Author: Peter Brown
Publisher: OUP Oxford
Release Date: 2010-09-02
Opera was invented at the end of the sixteenth century in imitation of the supposed style of delivery of ancient Greek tragedy, and, since then, operas based on Greek drama have been among the most important in the repertoire. This collection of essays by leading authorities in the fields of Classics, Musicology, Dance Studies, English Literature, Modern Languages, and Theatre Studies provides an exceptionally wide-ranging and detailed overview of the relationship between the two genres. Since tragedies have played a much larger part than comedies in this branch of operatic history, the volume mostly concentrates on the tragic repertoire, but a chapter on musical versions of Aristophanes' Lysistrata is included, as well as discussions of incidental music, a very important part of the musical reception of ancient drama, from Andrea Gabrieli in 1585 to Harrison Birtwistle and Judith Weir in the late twentieth and early twenty-first centuries.
Author: Colin Timms
Publisher: Cambridge University Press
Release Date: 2017-06-29
This book is concerned with a hundred years of musical drama in England. It charts the development of the genre from the theatre works of Henry Purcell (and his contemporaries) to the dramatic oratorios of George Frideric Handel (and his). En route it investigates the objections to all-sung drama in English that were articulated in the decades around 1700, various proposed solutions, the importation of Italian opera, and the creation of the dramatic oratorio - English drama, all-sung but not staged. Most of the constituent essays take an in-depth look at a particular aspect of the process, while others draw attention to dramatic qualities in non-dramatic works that also were performed in the theatre. The journey from Purcell to Handel illustrates the vigour and vitality of English theatrical and musical traditions, and Handel's dramatic oratorios and other settings of English words answer questions posed before he was born.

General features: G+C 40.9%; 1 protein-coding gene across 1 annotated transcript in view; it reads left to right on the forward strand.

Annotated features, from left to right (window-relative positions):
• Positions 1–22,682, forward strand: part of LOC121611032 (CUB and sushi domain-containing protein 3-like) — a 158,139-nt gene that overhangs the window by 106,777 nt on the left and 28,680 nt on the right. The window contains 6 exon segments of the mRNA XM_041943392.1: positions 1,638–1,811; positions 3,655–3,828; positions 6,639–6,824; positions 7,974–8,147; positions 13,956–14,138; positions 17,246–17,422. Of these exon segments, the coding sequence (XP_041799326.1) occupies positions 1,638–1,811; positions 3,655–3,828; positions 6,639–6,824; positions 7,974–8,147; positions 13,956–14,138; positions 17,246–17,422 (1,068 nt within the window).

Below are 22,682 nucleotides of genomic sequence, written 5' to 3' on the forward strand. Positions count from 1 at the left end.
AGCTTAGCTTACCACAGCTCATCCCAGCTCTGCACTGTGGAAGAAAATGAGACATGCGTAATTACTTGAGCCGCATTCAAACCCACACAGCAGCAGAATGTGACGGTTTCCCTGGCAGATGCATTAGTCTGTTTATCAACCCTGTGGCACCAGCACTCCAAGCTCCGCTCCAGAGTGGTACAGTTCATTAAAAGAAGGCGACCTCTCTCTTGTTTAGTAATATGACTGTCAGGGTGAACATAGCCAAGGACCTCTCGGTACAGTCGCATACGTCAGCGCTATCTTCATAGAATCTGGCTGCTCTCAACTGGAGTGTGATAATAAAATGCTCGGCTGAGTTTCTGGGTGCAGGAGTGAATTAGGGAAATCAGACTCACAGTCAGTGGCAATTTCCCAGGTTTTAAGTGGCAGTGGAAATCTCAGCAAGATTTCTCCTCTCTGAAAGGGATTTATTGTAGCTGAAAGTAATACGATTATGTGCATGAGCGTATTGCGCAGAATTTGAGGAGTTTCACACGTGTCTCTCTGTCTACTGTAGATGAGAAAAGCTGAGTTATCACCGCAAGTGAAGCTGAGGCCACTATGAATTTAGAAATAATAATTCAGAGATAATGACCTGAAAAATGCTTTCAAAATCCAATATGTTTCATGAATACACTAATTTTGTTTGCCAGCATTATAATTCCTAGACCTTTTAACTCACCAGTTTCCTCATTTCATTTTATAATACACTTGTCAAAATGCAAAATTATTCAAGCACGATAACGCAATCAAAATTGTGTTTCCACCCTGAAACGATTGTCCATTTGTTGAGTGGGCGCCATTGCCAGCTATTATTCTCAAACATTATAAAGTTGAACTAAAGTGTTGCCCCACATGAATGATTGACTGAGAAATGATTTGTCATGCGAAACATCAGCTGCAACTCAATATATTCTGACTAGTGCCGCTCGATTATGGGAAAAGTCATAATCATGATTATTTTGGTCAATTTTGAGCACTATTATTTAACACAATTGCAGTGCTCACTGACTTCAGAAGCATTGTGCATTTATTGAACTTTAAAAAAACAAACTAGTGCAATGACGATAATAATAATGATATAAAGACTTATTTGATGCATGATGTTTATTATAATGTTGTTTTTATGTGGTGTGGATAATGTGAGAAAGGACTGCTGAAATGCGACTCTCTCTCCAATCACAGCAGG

Author: Jason Geary
Publisher: Oxford University Press
Release Date: 2014-01
This book explores the intersection of music and Hellenism in nineteenth-century Germany.It shows how productions such as that of the Prussian court of Sophocles' Antigone with music by Felix Mendelssohn reflect an effort by the rulers who commissioned them to appropriate the legacy of Greece for the creation of a German cultural and national identity.
Author: Simon Goldhill
Publisher: Oxford University Press
Release Date: 2012-03-05
Written by one of the best-known interpreters of classical literature today, Sophocles and the Language of Tragedy presents a revolutionary take on the work of this great classical playwright and on how our understanding of tragedy has been shaped by our literary past. Simon Goldhill sheds new light on Sophocles' distinctive brilliance as a dramatist, illuminating such aspects of his work as his manipulation of irony, his construction of dialogue, and his deployment of the actors and the chorus. Goldhill also investigates how nineteenth-century critics like Hegel, Nietzsche, and Wagner developed a specific understanding of tragedy, one that has shaped our current approach to the genre. Finally, Goldhill addresses one of the foundational questions of literary criticism: how historically self-conscious should a reading of Greek tragedy be? The result is an invigorating and exciting new interpretation of the most canonical of Western authors.